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A Study of Juror Expectations and Demands Concerning Scientific Evidence: Does the 'CSI Effect' Exist?

Vanderbilt Journal of Entertainment & Technology Law, Vol. 9, p. 330, 2006

38 Pages Posted: 23 Jan 2007 Last revised: 18 Oct 2016

Donald E. Shelton

Criminology and Criminal Justice Program

Young S. Kim

Eastern Michigan University

Gregg Barak

Eastern Michigan University

Date Written: 2006

Abstract

Many prosecutors, judges and journalists have claimed that watching television shows like CSI have caused jurors to wrongfully acquit guilty defendants when no scientific evidence is presented. This is the first empirical study designed to investigate whether the CSI effect exists. This survey of 1027 persons called for jury duty in a State court looked at jurors' television viewing habits, their expectations that the prosecutor would produce scientific evidence, and whether they would demand scientific evidence as a condition of a guilty verdict. While the study did find significant expectations and demands for scientific evidence, there was little or no indication of a link between those preconceptions and watching particular television shows. The authors suggest that to the extent that jurors have significant expectations and demands for scientific evidence, it may have more to do with a broader tech effect in our popular culture rather than any particular CSI effect. At the same time, this article contends that any such increased expectations and demands are legitimate and constitutionally based reflections in jurors of changes in our popular culture, and that the criminal justice system must adapt to accommodate jurors' expectations and demands for scientific evidence.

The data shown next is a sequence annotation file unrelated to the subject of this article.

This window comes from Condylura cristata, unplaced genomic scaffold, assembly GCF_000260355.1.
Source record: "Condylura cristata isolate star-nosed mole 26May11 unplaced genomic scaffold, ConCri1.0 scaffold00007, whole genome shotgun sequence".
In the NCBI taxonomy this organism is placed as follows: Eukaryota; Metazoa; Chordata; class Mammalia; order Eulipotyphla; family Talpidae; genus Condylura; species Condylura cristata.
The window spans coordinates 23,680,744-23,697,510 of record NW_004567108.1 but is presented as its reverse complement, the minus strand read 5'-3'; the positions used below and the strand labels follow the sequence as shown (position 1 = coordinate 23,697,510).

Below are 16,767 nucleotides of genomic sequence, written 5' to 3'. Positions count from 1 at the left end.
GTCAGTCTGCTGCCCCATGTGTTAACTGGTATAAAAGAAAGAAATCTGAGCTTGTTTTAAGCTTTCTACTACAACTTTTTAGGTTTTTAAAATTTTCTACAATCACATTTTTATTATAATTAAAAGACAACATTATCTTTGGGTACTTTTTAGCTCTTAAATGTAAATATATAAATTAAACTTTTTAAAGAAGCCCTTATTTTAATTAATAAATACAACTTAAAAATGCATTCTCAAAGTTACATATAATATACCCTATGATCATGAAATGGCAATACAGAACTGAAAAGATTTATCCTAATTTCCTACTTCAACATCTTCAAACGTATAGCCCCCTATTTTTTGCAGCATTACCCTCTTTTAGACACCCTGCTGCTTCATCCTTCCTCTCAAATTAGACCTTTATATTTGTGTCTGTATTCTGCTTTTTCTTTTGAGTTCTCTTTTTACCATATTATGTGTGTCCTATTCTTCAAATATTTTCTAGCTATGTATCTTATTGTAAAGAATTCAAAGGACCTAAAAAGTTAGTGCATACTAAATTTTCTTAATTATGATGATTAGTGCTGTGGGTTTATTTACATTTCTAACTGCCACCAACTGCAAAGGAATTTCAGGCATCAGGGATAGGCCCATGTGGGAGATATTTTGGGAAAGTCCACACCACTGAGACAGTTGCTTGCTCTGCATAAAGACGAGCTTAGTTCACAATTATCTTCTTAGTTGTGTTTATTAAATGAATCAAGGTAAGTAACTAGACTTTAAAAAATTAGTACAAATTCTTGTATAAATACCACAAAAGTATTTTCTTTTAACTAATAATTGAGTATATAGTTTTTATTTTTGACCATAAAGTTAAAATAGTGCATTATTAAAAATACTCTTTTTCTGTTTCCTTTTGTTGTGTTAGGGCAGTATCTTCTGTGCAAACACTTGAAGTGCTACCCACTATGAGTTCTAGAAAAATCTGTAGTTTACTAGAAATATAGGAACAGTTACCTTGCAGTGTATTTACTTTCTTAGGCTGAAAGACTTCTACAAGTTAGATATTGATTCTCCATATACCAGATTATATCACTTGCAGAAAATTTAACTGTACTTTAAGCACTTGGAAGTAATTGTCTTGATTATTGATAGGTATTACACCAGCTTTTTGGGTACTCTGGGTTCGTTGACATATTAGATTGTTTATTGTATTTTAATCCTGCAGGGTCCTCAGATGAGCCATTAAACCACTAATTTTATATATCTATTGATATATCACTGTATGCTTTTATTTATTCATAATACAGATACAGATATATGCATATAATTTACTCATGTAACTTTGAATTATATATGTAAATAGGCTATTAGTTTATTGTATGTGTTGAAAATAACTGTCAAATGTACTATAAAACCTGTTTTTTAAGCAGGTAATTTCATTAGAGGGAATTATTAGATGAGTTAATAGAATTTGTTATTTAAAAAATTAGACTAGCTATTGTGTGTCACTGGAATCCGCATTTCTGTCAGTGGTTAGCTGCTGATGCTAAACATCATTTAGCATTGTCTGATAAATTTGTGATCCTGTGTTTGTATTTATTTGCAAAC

Keywords: jury, technology, popular culture, evidence

Suggested Citation

Shelton, Donald E. and Kim, Young S. and Barak, Gregg, A Study of Juror Expectations and Demands Concerning Scientific Evidence: Does the 'CSI Effect' Exist? (2006). Vanderbilt Journal of Entertainment & Technology Law, Vol. 9, p. 330, 2006. Available at SSRN: https://ssrn.com/abstract=958224

Donald E. Shelton (Contact Author)

Criminology and Criminal Justice Program ( email )

Dearborn, MI 48128
United States

Young S. Kim

Eastern Michigan University ( email )

Eastern Michigan University
Ypsilanti, MI 48197
United States

Gregg Barak

Eastern Michigan University ( email )

Eastern Michigan University
Ypsilanti, MI 48197
United States

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